The NBPA Foundation fulfills the philanthropic vision of the NBPA and its players. We are honored by this recognition and support from such an intrinsically important organization.
Greenwich, CT (PRWEB) August 27, 2015
The Black Fives Foundation, a Greenwich, Connecticut-based non-profit whose mission is to research, preserve, showcase, and teach the pre-NBA history of African Americans in basketball while honoring its pioneers, is expanding and reinforcing its mission and goals with solid momentum from strategic partnerships and its first grant, reports Claude Johnson, the organization’s founder and executive director.
This summer the Foundation received its first outside grant, an invitation-only award from the National Basketball Players Association (NBPA) Foundation. “The NBPA Foundation fulfills the philanthropic vision of the NBPA and its players,” Johnson states. “We are honored by this recognition and support from such an intrinsically important organization.”
Earlier this year, the Black Fives Foundation established a groundbreaking multi-year licensing partnership that brings together its one-of-a-kind authentic vintage sports intellectual property with ’47, one of today’s leading premium sports lifestyle brands. In June, ‘47 launched its inaugural Black Fives Collection of apparel, headwear, and accessories, supported by unique design collaborations with industry leading urban boutiques as well as events in New York City, London, Chicago, Los Angeles, Pittsburgh, and Washington, DC. The Black Fives Collection by ’47 is the first retail sports apparel line ever produced under license from a public charity.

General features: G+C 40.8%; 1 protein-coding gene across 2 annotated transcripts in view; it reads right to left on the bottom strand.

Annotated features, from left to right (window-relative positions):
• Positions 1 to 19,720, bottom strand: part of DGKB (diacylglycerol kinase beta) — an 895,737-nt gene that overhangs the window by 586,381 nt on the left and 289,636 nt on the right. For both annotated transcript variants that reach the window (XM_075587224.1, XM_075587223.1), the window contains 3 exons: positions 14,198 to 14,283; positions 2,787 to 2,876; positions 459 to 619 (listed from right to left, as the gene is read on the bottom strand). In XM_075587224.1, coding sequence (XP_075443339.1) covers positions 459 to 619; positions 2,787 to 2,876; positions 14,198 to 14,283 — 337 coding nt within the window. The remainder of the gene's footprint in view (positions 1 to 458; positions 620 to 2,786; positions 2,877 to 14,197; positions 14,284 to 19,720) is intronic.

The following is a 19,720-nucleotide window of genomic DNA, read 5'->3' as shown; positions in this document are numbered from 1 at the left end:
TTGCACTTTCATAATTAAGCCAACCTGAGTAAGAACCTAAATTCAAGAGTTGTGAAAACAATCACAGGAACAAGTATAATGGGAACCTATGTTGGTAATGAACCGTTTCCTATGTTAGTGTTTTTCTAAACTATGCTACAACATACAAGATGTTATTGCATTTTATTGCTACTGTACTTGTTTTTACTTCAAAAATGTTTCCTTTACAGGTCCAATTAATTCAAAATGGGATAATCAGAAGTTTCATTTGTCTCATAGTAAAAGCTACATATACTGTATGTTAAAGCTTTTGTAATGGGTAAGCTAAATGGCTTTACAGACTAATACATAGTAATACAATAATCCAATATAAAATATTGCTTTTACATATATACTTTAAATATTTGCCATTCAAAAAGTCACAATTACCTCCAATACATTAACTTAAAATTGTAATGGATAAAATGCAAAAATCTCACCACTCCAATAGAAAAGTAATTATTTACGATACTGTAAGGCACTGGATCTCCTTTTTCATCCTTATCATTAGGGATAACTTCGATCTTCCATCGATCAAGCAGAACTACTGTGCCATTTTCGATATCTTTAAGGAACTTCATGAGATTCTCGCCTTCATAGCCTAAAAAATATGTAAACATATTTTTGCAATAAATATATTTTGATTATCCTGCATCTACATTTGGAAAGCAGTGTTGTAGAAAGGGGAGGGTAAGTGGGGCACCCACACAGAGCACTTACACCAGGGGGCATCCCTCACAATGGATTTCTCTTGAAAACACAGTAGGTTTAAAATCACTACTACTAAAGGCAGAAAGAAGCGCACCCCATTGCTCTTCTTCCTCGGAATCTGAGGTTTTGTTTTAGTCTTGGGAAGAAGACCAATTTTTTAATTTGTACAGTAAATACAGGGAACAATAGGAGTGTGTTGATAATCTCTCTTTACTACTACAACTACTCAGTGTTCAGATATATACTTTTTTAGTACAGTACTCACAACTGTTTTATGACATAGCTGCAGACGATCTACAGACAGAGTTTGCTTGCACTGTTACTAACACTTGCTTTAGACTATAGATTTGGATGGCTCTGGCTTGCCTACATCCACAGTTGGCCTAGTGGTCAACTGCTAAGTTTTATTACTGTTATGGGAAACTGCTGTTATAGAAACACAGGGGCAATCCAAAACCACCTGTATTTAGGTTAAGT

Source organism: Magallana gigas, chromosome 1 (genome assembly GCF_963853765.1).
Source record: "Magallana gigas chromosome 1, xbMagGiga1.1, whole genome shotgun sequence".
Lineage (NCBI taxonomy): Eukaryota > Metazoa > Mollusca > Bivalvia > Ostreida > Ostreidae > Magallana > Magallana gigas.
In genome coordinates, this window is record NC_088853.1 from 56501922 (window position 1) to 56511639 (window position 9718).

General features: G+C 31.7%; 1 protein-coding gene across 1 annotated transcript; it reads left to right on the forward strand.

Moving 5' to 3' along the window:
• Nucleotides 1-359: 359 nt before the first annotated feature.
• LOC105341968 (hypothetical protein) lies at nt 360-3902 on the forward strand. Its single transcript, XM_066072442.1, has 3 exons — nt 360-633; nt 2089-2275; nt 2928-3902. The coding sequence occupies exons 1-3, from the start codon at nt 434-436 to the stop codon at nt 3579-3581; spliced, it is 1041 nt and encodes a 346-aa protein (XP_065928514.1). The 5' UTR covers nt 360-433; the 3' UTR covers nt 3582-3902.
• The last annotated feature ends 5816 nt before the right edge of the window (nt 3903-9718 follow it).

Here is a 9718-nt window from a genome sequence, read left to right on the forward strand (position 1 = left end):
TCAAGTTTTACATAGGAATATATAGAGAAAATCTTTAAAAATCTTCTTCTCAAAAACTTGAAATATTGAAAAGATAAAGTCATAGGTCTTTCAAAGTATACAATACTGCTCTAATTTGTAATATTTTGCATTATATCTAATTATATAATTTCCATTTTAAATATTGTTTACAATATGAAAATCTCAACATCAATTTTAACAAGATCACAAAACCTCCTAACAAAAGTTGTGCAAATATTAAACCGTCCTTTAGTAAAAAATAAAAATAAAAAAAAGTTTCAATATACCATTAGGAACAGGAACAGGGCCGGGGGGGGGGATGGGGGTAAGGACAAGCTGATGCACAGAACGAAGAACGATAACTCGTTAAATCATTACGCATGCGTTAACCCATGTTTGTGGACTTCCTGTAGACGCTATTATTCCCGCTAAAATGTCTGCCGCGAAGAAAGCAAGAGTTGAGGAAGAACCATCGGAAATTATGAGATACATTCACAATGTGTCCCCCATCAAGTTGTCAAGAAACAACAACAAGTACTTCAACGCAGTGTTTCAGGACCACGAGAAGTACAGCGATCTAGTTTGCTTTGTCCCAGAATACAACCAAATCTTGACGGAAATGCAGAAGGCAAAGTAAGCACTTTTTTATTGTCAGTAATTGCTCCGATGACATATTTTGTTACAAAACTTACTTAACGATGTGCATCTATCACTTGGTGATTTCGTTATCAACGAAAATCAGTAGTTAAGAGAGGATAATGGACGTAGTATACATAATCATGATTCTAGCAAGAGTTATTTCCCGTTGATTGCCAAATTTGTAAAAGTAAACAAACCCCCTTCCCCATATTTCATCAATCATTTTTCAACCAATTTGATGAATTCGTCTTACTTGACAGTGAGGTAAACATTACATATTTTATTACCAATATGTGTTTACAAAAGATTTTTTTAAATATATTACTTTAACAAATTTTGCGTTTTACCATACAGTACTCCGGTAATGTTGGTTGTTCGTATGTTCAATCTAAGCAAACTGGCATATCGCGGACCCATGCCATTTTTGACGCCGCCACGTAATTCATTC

These advances help the Foundation improve its archival preservation, initiate its oral history efforts, modernize its video, audio, and computer systems, and engage external resources in specialized areas like fundraising, grant writing, social media management, descendant outreach, and volunteer coordination.
At the beginning of 2015, they teamed up with the Brooklyn Nets to visit schools and community organizations as part of the NBA franchise's Brooklyn Nets Assist educational engagement program. "We discuss early African American basketball pioneers from specific neighborhoods, their accomplishments, and the life lessons they offer, such as teamwork, problem solving, collaboration, and finding common ground, as well as the business models that were used," says Johnson.
In 2014, Johnson guest curated the highly acclaimed, first-ever Black Fives museum exhibition at the New York Historical Society, displaying nearly 300 rare and important artifacts from the Black Fives Foundation's comprehensive archive that goes back to the early 1900s.
Now, the Foundation is developing two related long-term initiatives. The first goal is to create scale with its educational programming. “One person can only visit but so many schools in a given time,” Johnson explains. He believes that a digital, interactive, content-rich, downloadable school curriculum accompanied by a “push-based” mobile app would resonate with students as well as teachers. Its second goal is to create a turnkey historical museum exhibition that is modular and freight-ready. “This traveling exhibition will visit colleges, schools, and museums as well as basketball tournaments, camps, and clinics in the communities where the original Black Fives Era teams once played,” says Johnson. “We will partner on these initiatives with brands whose target audiences overlap ours and whose character aligns with the 'get it done' archetype embodied in our trademarked 'Make History Now' slogan.”
About The Black Fives Foundation:
The Greenwich, CT-based Black Fives Foundation is a tax-exempt 501(c)3 public charity. It researches, preserves, showcases, and teaches the pre-NBA history of African Americans in basketball while honoring its pioneers and their descendants. The Black Fives Foundation also maintains a a renowned historical archive and a distinctive portfolio of intellectual property.
The Black Fives were dozens of all-black basketball teams that played before the formation and racial integration of the NBA, from 1904 through 1950, a period known as the Black Fives Era. “Fives” referred to the number of starting players in a basketball lineup. African American squads were known as Black Fives. For more information, please visit http://www.blackfives.org.